10. Pressing the space bar while the chapter is selected will quick look it in the Finder. This is useful later to check you did it right.
11. Open the XHML file in TextWrangler
12. Replace every occurence of an '<' character with '\r<' to place a new line in front of every tag. This clobbers the format of the first few lines so manually remove the extra line breaks from the first few lines to prevent an XML parse error. Compare with an unchanged version of the file. You can leave subsequent line breaks in, iBooks doesn't seem to care but it does make the file a bit bigger.
13. Scroll down until you see the place holder where you wanted to insert your SVG.
14. Replace the contents of the <p class="s4"></p> element. Leave the <p> element intact though.
15. Pages uses these <divs> as image containers so put one inside the <p></p> tag:
16. Open your SVG File in TextWrangler.
17. Copy the <svg></svg> container to the clipboard. DO NOT copy the XML header.
18. Back inside the <div> block in the chapter document, paste your <svg> code inline. There may be a way to include it from an external file but I haven't found out the syntax yet.
19. Pay special attention to the height, width and viewbox values. You may need to mess with these to get it to look right in the iBooks reader.
20. Save the XHTML file. You can use the space bar trick in the Finder to QuickLook the file to see if its OK.
21. Recompress the folder to create a new ZIP archive.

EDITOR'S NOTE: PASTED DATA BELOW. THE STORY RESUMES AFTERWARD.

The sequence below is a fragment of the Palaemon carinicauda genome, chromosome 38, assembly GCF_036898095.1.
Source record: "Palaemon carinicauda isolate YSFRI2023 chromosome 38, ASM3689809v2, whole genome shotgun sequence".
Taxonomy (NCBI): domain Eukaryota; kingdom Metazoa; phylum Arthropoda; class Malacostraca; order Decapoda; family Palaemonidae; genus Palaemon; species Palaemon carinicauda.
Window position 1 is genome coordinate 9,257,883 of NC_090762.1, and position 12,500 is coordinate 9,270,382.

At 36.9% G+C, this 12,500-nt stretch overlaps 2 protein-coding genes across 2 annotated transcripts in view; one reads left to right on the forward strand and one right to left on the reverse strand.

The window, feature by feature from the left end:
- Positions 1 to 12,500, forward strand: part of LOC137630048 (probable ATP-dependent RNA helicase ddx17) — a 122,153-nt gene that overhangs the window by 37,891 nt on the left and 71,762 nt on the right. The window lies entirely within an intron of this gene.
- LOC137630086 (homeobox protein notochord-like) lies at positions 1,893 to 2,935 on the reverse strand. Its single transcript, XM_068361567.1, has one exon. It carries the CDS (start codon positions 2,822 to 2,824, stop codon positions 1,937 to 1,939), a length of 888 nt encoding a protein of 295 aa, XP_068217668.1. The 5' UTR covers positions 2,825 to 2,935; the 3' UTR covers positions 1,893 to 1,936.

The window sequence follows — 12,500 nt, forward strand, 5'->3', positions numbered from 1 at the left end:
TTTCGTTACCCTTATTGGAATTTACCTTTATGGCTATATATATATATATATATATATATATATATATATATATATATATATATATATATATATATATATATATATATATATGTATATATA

22. Change the file extension to epub instead of zip.
23. Load it into your iPad with BookProofer.
24. Open the book on the iPad and check the image.
OK, it looks fine but might need its viewbox altered to stop it getting cropped.
Double tapping to zoom the image does not work properly. I'll file a bug report about that when I've worked on this a bit more.
I also have a long and problem strewn history with Word. I wouldn't trust it either for making EPUBs. I used InDesign to create a book a few years ago which I am now trying to convert to iBooks format and in the end I had to go through a convoluted export to PDF, convert to RTF and then import to Pages. I don't think Pages is up to doing a big technical book project either. InDesign might be useful but is intended for creating paged paper books and the eBook support is a bolt on. I want to build eBooks without all the additional baggage from a pBook format. The fork point for me is the output of the manuscript writing and the layout is independant for both eBooks and pBooks.